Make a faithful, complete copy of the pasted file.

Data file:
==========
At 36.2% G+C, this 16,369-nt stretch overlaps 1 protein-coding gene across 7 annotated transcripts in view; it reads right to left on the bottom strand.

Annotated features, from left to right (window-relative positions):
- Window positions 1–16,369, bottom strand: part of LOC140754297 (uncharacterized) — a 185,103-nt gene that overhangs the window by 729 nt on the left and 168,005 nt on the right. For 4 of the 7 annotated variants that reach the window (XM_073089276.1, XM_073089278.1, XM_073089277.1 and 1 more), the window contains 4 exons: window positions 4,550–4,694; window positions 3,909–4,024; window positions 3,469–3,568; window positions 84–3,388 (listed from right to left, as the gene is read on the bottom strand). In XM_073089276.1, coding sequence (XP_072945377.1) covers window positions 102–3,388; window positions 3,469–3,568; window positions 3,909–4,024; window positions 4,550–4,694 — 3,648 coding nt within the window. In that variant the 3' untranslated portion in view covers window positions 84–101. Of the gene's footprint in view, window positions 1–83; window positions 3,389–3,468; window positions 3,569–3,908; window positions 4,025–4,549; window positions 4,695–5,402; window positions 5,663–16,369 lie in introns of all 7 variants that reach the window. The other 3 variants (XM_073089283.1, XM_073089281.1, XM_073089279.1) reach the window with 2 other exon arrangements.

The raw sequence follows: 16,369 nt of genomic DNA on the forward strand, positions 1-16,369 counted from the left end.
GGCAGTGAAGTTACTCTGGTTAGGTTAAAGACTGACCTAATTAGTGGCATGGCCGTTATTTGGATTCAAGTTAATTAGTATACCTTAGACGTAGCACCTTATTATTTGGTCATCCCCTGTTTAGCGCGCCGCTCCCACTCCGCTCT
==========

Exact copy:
At 36.2% G+C, this 16,369-nt stretch overlaps 1 protein-coding gene across 7 annotated transcripts in view; it reads right to left on the bottom strand.

Annotated features, from left to right (window-relative positions):
- Window positions 1–16,369, bottom strand: part of LOC140754297 (uncharacterized) — a 185,103-nt gene that overhangs the window by 729 nt on the left and 168,005 nt on the right. For 4 of the 7 annotated variants that reach the window (XM_073089276.1, XM_073089278.1, XM_073089277.1 and 1 more), the window contains 4 exons: window positions 4,550–4,694; window positions 3,909–4,024; window positions 3,469–3,568; window positions 84–3,388 (listed from right to left, as the gene is read on the bottom strand). In XM_073089276.1, coding sequence (XP_072945377.1) covers window positions 102–3,388; window positions 3,469–3,568; window positions 3,909–4,024; window positions 4,550–4,694 — 3,648 coding nt within the window. In that variant the 3' untranslated portion in view covers window positions 84–101. Of the gene's footprint in view, window positions 1–83; window positions 3,389–3,468; window positions 3,569–3,908; window positions 4,025–4,549; window positions 4,695–5,402; window positions 5,663–16,369 lie in introns of all 7 variants that reach the window. The other 3 variants (XM_073089283.1, XM_073089281.1, XM_073089279.1) reach the window with 2 other exon arrangements.

The raw sequence follows: 16,369 nt of genomic DNA on the forward strand, positions 1-16,369 counted from the left end.
GGCAGTGAAGTTACTCTGGTTAGGTTAAAGACTGACCTAATTAGTGGCATGGCCGTTATTTGGATTCAAGTTAATTAGTATACCTTAGACGTAGCACCTTATTATTTGGTCATCCCCTGTTTAGCGCGCCGCTCCCACTCCGCTCT